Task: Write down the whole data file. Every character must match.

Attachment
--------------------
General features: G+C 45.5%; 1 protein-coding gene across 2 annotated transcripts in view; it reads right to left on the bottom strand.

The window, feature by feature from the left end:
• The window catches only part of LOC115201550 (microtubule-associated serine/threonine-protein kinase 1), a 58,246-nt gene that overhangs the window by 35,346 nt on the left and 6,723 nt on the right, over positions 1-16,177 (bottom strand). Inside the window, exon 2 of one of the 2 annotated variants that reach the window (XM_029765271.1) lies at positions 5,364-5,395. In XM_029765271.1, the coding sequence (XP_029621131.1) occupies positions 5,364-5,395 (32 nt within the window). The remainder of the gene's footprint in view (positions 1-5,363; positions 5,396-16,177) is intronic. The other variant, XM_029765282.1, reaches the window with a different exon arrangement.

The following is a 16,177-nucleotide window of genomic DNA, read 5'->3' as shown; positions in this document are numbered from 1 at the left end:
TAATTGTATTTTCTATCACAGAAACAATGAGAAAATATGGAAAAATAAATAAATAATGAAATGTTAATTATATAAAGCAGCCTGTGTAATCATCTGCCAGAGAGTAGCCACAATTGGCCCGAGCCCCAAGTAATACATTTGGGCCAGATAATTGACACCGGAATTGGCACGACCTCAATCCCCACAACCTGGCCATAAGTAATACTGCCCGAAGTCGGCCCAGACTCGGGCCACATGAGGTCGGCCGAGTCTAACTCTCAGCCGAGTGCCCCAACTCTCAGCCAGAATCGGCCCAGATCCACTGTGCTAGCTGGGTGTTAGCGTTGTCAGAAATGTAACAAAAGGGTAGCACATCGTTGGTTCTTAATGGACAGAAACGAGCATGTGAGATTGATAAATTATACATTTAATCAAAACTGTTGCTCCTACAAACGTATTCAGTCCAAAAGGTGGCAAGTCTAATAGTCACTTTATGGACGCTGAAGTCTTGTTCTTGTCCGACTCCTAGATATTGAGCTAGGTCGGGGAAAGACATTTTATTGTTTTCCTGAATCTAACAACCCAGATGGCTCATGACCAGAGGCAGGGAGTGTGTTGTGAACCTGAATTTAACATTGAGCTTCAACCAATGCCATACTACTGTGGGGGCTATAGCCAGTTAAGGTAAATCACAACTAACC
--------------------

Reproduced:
General features: G+C 45.5%; 1 protein-coding gene across 2 annotated transcripts in view; it reads right to left on the bottom strand.

The window, feature by feature from the left end:
• The window catches only part of LOC115201550 (microtubule-associated serine/threonine-protein kinase 1), a 58,246-nt gene that overhangs the window by 35,346 nt on the left and 6,723 nt on the right, over positions 1-16,177 (bottom strand). Inside the window, exon 2 of one of the 2 annotated variants that reach the window (XM_029765271.1) lies at positions 5,364-5,395. In XM_029765271.1, the coding sequence (XP_029621131.1) occupies positions 5,364-5,395 (32 nt within the window). The remainder of the gene's footprint in view (positions 1-5,363; positions 5,396-16,177) is intronic. The other variant, XM_029765282.1, reaches the window with a different exon arrangement.

The following is a 16,177-nucleotide window of genomic DNA, read 5'->3' as shown; positions in this document are numbered from 1 at the left end:
TAATTGTATTTTCTATCACAGAAACAATGAGAAAATATGGAAAAATAAATAAATAATGAAATGTTAATTATATAAAGCAGCCTGTGTAATCATCTGCCAGAGAGTAGCCACAATTGGCCCGAGCCCCAAGTAATACATTTGGGCCAGATAATTGACACCGGAATTGGCACGACCTCAATCCCCACAACCTGGCCATAAGTAATACTGCCCGAAGTCGGCCCAGACTCGGGCCACATGAGGTCGGCCGAGTCTAACTCTCAGCCGAGTGCCCCAACTCTCAGCCAGAATCGGCCCAGATCCACTGTGCTAGCTGGGTGTTAGCGTTGTCAGAAATGTAACAAAAGGGTAGCACATCGTTGGTTCTTAATGGACAGAAACGAGCATGTGAGATTGATAAATTATACATTTAATCAAAACTGTTGCTCCTACAAACGTATTCAGTCCAAAAGGTGGCAAGTCTAATAGTCACTTTATGGACGCTGAAGTCTTGTTCTTGTCCGACTCCTAGATATTGAGCTAGGTCGGGGAAAGACATTTTATTGTTTTCCTGAATCTAACAACCCAGATGGCTCATGACCAGAGGCAGGGAGTGTGTTGTGAACCTGAATTTAACATTGAGCTTCAACCAATGCCATACTACTGTGGGGGCTATAGCCAGTTAAGGTAAATCACAACTAACC